Monday, April 29, 2013

8th June event: Can science solve every mystery? A scientist, a philosopher and a Christian discuss

 
Centre for Inquiry UK and Conway Hall present

Can science solve every mystery? A scientist, a philosopher and a Christian discuss.

Peter Atkins, David Papineau, Peter S. Williams

Can science answer every question? Should scientists show a little humility and acknowledge there are questions that only religion can answer? Are science and religion “non-overlapping magisteria”, as the scientist Stephen Jay Gould claimed, or is science capable of showing that religion is false, as Richard Dawkins believes? And what, exactly, do philosophers do?

Presented and chaired by Stephen Law (Philosophy, Heythrop and Provost of CFI UK).

Saturday June 8th, 2013

Conway Hall
25 Red Lion Square
Holborn
London
WC1R 4RL

£7 (£4 students) Free to friends of CFI UK. Tickets on door. or go here http://humanism.org.uk/events/?page=CiviCRM&q=civicrm/event/info&reset=1&id=22

10.30am registration. 11am-2.30pm

Speakers

Professor Peter Atkins (Univ. of Oxford). Chemist, atheist and author of many books including Galileo’s Finger and Four Laws That Drive the Universe:

“Religion closes off the central questions of existence by attempting to dissuade us from further enquiry by asserting that we cannot ever hope to comprehend. We are, religion asserts, simply too puny.”

“Sitting around thinking about the world … [that] is philosophy. And we know where that leads to in understanding. My argument is - nowhere.”

Peter S. Williams (Damaris Trust). Philosopher and leading British Christian apologist. Author of C.S. Lewis vs the New Atheists and A Faithful Guide to Philosophy:

“The existence of scientific laws is inexplicable unless we move beyond science into the realm of metaphysics, postulating a God who intends those laws for a reason.”

Professor David Papineau (KCL). One of Britain’s leading philosophers and humanists and author of Philosophical Devices:

“Philosophical problems are characterized by a special kind of difficulty, a difficulty which means that they cannot be solved, as scientific problems normally are, simply by the uncovering of further empirical evidence. Rather they require some conceptual unravelling, a careful unpicking of implicit ideas, often culminating in the rejection of assumptions we didn't realize we had.”

9 comments:

Chris Street said...

Shame this clashes with BHA Annual meeting in Leeds. Ongoing debate at Humanists4Science is whether Scientism is valid.

Anonymous said...

Why do you keep inviting clowns like Atkins to these events?

Hank said...

This could be an interesting debate.

Steven Carr said...

'Should scientists show a little humility and acknowledge there are questions that only religion can answer?'

Only religion can answer the important questions in life.

Should I pray 5 times a day?

Is it a sin to eat meat on a Friday?

Should I put oil on my face when I fast?

Can a woman be a priest?

Is it a sin to eat beef , or pork, or are all foods clean?

Are cherubim different from seraphim?

Only religion can answer these questions.

There are many questions that science cannot answer.

By contrast, religion has many answers that cannot be questioned.

Nullifidian said...

Should scientists show a little humility and acknowledge there are questions that only religion can answer?

Should religionists show a little humility regarding the quality of their answers?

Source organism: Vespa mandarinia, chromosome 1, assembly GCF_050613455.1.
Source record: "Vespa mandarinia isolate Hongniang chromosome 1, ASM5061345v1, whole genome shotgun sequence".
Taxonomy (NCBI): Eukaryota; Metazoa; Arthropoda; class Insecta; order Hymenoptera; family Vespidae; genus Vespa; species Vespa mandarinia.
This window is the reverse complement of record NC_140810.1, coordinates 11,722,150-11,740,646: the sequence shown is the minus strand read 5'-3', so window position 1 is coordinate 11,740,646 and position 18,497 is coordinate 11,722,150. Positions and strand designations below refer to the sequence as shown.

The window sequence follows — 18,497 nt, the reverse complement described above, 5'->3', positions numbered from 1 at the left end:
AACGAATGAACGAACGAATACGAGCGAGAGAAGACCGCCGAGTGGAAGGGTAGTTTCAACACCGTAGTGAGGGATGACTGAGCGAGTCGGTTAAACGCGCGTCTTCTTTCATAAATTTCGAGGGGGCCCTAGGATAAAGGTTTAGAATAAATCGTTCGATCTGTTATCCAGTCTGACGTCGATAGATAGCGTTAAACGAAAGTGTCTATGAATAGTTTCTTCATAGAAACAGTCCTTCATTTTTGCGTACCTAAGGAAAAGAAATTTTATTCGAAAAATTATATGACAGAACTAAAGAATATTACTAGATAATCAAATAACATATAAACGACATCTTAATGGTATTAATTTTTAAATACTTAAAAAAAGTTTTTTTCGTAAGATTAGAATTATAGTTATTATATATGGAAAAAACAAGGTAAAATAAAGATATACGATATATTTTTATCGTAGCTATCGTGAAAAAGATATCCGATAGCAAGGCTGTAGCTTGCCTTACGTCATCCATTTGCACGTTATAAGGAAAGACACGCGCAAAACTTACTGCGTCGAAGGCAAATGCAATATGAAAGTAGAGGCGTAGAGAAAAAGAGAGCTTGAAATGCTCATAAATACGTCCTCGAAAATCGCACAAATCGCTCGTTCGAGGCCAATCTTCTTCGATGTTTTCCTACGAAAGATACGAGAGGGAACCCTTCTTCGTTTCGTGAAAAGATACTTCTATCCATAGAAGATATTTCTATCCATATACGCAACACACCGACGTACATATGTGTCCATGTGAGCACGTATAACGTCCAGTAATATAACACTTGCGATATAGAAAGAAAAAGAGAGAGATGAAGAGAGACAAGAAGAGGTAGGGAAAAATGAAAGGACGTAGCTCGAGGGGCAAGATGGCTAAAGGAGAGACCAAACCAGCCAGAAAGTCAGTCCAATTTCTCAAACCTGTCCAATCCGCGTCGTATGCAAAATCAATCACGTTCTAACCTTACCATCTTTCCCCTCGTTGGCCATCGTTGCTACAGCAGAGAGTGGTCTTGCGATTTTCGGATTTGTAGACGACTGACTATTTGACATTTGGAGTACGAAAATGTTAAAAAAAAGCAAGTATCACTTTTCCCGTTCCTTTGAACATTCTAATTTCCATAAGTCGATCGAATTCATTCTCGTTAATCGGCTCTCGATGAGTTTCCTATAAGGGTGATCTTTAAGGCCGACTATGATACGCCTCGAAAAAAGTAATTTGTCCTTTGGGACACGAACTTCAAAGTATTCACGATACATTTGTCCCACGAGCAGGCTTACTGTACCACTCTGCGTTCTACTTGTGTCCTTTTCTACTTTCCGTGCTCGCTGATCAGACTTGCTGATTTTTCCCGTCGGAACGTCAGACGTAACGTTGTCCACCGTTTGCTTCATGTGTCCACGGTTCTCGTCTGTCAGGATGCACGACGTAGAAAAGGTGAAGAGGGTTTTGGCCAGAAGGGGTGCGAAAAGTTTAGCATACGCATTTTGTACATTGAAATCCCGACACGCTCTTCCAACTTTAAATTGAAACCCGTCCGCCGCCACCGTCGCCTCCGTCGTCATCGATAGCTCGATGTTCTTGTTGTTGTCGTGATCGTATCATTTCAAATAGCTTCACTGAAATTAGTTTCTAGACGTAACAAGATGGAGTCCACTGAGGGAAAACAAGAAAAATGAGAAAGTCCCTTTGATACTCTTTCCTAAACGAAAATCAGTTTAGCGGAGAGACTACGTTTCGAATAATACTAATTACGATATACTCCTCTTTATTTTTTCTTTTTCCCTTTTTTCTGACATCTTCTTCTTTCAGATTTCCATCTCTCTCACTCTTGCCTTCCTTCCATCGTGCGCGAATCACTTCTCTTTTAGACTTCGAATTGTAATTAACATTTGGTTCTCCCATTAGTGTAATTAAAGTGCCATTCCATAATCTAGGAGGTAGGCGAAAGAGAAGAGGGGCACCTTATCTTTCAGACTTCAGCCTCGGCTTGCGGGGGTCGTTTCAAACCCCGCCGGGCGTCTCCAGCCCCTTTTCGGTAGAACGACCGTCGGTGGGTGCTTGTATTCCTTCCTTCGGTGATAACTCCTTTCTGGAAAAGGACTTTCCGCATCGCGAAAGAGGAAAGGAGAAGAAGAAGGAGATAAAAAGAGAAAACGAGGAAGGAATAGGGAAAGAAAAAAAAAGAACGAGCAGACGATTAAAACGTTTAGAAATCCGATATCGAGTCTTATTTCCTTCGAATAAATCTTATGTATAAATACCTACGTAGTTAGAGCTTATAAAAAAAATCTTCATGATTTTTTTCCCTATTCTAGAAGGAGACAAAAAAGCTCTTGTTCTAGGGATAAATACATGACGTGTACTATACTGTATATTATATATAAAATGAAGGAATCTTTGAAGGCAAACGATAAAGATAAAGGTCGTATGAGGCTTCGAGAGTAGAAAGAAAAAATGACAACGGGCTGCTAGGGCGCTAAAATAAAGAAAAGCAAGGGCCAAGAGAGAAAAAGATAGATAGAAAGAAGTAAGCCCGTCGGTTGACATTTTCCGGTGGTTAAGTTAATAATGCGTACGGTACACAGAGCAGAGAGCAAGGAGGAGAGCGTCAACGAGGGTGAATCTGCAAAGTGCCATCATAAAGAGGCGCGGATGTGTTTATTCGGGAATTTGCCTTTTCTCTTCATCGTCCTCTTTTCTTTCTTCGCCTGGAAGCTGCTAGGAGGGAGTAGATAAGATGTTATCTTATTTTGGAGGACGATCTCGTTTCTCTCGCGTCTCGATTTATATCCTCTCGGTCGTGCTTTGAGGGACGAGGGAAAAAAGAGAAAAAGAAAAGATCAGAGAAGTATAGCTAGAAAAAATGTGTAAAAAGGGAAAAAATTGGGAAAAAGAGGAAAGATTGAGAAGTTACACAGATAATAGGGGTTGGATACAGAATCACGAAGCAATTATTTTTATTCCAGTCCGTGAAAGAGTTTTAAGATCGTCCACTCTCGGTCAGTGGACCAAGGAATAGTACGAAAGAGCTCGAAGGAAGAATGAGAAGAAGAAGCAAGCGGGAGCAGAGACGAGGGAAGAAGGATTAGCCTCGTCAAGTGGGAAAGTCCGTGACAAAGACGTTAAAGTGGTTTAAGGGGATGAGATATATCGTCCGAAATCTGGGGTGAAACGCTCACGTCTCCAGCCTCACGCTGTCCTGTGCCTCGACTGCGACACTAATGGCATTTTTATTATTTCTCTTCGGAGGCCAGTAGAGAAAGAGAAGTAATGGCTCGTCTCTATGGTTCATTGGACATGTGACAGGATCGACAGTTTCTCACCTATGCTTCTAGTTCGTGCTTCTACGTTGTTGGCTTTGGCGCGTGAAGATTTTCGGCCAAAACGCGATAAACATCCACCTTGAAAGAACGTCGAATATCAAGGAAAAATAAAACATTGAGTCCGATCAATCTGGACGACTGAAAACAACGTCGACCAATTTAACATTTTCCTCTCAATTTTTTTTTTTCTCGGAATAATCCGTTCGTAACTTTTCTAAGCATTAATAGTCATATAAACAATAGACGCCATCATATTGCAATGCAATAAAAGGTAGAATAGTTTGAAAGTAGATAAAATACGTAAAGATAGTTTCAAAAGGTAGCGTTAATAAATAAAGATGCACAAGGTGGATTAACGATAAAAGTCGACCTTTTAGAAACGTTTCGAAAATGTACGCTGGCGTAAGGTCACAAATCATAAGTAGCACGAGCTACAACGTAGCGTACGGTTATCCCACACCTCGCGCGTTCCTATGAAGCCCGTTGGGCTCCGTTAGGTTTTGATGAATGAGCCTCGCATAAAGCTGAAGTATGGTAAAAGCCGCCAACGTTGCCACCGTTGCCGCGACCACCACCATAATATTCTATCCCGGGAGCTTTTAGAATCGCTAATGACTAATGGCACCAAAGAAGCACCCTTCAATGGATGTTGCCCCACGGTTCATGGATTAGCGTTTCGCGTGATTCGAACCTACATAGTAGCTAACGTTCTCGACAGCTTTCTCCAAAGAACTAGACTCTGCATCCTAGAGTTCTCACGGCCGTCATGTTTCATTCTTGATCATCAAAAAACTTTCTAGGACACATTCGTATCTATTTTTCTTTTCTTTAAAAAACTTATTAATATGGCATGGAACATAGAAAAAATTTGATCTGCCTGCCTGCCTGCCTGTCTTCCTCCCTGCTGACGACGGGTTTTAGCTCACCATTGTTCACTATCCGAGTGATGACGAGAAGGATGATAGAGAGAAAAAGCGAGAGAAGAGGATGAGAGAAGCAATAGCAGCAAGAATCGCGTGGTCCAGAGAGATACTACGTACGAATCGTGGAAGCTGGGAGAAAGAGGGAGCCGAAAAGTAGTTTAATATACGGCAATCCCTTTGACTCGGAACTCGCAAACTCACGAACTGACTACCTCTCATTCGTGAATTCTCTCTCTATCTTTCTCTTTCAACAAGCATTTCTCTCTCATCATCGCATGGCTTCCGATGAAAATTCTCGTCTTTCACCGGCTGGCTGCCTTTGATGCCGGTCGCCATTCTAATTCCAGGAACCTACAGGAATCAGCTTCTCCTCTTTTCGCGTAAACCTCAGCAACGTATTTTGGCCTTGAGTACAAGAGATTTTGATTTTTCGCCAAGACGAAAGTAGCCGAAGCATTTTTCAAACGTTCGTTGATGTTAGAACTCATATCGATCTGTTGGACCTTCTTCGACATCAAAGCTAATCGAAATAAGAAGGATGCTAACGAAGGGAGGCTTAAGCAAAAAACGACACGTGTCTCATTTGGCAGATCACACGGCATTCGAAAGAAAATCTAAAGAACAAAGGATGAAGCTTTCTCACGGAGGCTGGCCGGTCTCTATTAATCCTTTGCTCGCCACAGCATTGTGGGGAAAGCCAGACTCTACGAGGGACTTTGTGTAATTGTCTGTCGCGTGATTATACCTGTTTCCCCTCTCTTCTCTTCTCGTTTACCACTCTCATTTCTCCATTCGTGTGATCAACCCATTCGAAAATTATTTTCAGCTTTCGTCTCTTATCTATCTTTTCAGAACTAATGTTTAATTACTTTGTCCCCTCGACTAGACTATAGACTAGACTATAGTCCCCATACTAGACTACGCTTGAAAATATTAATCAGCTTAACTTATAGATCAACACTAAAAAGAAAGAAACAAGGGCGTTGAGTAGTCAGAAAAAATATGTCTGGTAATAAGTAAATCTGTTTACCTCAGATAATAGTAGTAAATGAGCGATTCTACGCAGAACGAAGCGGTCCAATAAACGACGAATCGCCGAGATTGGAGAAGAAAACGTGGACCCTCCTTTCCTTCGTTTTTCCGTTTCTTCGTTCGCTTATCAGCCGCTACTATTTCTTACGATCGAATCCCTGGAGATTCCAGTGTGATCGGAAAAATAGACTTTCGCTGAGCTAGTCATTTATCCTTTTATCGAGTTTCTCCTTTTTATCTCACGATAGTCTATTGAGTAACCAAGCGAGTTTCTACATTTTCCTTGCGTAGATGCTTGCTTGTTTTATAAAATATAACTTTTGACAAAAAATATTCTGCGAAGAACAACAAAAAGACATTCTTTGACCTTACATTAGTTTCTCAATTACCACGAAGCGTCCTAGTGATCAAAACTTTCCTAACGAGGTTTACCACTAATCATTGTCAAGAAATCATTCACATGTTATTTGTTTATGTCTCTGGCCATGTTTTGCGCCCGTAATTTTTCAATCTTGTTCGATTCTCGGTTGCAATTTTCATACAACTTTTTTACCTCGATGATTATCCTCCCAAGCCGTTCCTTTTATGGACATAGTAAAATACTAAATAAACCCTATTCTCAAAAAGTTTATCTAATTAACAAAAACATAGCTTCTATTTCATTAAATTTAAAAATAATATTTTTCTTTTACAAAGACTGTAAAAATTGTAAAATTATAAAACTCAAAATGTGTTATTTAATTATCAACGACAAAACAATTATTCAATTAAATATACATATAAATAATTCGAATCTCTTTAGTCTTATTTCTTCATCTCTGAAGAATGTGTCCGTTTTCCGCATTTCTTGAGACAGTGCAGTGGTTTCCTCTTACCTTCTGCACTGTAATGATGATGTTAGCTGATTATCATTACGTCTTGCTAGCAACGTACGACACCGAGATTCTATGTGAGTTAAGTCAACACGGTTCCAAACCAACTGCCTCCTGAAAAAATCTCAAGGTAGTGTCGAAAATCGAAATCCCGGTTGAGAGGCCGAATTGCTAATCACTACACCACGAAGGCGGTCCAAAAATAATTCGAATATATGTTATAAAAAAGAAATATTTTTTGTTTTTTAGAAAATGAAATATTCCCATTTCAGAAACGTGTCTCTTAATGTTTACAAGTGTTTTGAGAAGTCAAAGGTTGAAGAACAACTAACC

“The existence of scientific laws is inexplicable unless we move beyond science into the realm of metaphysics, postulating a God who intends those laws for a reason.”

Here is where a little humility would be called for, because science does have an explanation for many physical laws. Noether's theorem shows that for every differentiable symmetry of the action of a physical system, there is a corresponding conservation law. To attempt to express it non-mathematically, there's no special point on a line where a physical system works differently, which gives us the law of conservation of linear momentum and there's no special orientation at which a physical system works differently, giving us the law of conservation of angular momentum, and so on.

This doesn't settle the question of where all laws come from, of course, but that wasn't Williams' claim. He claimed that the existence of physical laws as a whole were inexplicable without positing the existence of a superintending God. This is not true, and it would behoove him to run claims like these past a physicist before making them. This is why I get twitchy when I see statements about how scientists should have humility, because it too often translates into "Leave me with my with my unfounded intuitions intact!"

Anonymous said...

Atkins always makes a complete ass of himself whenever he speaks about philosophy. I really grow tired of hearing his intellectually bankrupt ranting.

snoring solutions said...

there are some instances when science cannot really explain some things or events.

L.Long said...

Can science solve every mystery?
Is an open question with no concrete meaning. But given time and being allowed to do so it can solve the real mysteries - eventually.
"How many angels can dance on the head of a pin" is NOT a real mystery, but the solution is easy.

Glen said...

I really hope that Steven Carr was making a joke. Otherwise it's a pretty odd list of things to compare to Science. Do you think the amount of times a day one prays, or what the difference between cherubim and seraphim are, is important in any way, to the Science in reality? Such questions belong in a literature class and make for interesting conversation if you like those books, as does the difference between a Ring Wraith and a Dementor.